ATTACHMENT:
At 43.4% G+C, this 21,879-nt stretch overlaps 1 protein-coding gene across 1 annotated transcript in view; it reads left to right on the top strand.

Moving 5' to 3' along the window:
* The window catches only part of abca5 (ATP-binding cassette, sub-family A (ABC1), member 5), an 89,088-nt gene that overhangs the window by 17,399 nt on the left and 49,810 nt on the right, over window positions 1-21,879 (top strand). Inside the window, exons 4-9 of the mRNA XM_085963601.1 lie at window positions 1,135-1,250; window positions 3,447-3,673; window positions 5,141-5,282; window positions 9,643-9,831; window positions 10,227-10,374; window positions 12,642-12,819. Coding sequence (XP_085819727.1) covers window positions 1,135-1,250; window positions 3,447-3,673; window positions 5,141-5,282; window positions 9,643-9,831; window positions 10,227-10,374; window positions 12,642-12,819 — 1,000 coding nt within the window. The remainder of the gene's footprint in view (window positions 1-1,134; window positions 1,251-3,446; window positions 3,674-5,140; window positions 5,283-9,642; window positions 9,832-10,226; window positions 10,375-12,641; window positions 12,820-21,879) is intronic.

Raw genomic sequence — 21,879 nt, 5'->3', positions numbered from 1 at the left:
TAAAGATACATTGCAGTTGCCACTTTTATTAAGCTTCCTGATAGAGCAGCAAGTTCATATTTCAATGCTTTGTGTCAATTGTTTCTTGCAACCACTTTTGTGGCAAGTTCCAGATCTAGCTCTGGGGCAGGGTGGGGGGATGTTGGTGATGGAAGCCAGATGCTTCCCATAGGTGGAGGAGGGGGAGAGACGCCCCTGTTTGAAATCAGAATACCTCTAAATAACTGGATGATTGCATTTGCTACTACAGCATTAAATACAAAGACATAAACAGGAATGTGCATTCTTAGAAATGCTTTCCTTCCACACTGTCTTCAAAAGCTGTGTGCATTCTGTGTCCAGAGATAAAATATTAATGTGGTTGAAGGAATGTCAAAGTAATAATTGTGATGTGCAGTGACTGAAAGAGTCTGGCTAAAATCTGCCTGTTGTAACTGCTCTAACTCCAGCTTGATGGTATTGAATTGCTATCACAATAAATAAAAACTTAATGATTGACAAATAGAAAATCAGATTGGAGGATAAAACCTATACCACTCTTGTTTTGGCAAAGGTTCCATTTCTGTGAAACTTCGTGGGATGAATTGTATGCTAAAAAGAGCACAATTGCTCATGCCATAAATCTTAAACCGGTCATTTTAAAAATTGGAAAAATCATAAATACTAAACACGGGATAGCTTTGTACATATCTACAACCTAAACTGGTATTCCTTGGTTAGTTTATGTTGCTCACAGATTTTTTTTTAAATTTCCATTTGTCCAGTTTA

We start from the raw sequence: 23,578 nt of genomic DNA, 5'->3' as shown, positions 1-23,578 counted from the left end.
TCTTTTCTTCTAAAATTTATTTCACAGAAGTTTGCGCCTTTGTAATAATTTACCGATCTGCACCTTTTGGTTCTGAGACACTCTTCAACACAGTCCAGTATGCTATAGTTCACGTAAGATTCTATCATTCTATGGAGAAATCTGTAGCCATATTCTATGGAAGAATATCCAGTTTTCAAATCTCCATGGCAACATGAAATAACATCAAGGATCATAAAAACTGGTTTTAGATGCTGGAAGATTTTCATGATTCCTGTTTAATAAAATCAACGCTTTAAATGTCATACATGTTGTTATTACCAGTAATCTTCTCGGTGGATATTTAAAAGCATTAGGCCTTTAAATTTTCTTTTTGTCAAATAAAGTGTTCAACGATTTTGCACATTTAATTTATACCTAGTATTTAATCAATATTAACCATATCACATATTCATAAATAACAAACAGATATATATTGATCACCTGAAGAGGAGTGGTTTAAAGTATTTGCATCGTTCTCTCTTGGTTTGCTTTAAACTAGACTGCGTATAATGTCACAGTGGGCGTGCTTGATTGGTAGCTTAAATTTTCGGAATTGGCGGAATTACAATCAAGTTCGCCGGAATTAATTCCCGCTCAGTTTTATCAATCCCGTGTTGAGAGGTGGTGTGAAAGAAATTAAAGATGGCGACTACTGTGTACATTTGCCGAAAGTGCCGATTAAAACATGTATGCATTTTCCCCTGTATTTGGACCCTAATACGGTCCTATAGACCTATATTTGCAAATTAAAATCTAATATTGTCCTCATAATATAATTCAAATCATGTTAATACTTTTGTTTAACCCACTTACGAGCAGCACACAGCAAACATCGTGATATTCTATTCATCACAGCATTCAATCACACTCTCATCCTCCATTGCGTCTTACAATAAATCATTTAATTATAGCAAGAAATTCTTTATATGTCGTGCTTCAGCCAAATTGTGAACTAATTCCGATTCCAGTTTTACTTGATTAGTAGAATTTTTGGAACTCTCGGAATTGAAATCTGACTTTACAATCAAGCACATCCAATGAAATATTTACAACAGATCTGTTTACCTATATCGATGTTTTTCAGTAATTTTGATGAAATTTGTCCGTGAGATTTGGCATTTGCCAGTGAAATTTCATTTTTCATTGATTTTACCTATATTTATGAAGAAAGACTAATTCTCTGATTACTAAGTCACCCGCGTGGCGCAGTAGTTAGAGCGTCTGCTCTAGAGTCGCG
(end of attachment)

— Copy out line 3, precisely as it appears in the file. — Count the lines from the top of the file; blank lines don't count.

* The window catches only part of abca5 (ATP-binding cassette, sub-family A (ABC1), member 5), an 89,088-nt gene that overhangs the window by 17,399 nt on the left and 49,810 nt on the right, over window positions 1-21,879 (top strand). Inside the window, exons 4-9 of the mRNA XM_085963601.1 lie at window positions 1,135-1,250; window positions 3,447-3,673; window positions 5,141-5,282; window positions 9,643-9,831; window positions 10,227-10,374; window positions 12,642-12,819. Coding sequence (XP_085819727.1) covers window positions 1,135-1,250; window positions 3,447-3,673; window positions 5,141-5,282; window positions 9,643-9,831; window positions 10,227-10,374; window positions 12,642-12,819 — 1,000 coding nt within the window. The remainder of the gene's footprint in view (window positions 1-1,134; window positions 1,251-3,446; window positions 3,674-5,140; window positions 5,283-9,642; window positions 9,832-10,226; window positions 10,375-12,641; window positions 12,820-21,879) is intronic.